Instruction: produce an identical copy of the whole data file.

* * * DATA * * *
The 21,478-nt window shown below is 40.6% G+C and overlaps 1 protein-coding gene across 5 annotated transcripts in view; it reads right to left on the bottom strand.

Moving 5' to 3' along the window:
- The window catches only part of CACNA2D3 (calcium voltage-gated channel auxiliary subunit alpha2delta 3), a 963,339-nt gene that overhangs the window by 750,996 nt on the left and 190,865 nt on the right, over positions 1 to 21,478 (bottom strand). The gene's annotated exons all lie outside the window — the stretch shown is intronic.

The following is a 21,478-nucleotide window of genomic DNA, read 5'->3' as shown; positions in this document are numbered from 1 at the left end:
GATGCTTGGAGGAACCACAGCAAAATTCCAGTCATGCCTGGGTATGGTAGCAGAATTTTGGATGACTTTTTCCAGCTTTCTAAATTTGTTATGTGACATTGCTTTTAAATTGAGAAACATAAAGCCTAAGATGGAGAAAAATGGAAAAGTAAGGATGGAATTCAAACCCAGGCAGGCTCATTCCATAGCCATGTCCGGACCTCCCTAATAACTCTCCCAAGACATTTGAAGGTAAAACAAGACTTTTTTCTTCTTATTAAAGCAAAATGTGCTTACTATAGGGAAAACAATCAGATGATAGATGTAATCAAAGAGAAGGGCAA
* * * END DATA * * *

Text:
The 21,478-nt window shown below is 40.6% G+C and overlaps 1 protein-coding gene across 5 annotated transcripts in view; it reads right to left on the bottom strand.

Moving 5' to 3' along the window:
- The window catches only part of CACNA2D3 (calcium voltage-gated channel auxiliary subunit alpha2delta 3), a 963,339-nt gene that overhangs the window by 750,996 nt on the left and 190,865 nt on the right, over positions 1 to 21,478 (bottom strand). The gene's annotated exons all lie outside the window — the stretch shown is intronic.

The following is a 21,478-nucleotide window of genomic DNA, read 5'->3' as shown; positions in this document are numbered from 1 at the left end:
GATGCTTGGAGGAACCACAGCAAAATTCCAGTCATGCCTGGGTATGGTAGCAGAATTTTGGATGACTTTTTCCAGCTTTCTAAATTTGTTATGTGACATTGCTTTTAAATTGAGAAACATAAAGCCTAAGATGGAGAAAAATGGAAAAGTAAGGATGGAATTCAAACCCAGGCAGGCTCATTCCATAGCCATGTCCGGACCTCCCTAATAACTCTCCCAAGACATTTGAAGGTAAAACAAGACTTTTTTCTTCTTATTAAAGCAAAATGTGCTTACTATAGGGAAAACAATCAGATGATAGATGTAATCAAAGAGAAGGGCAA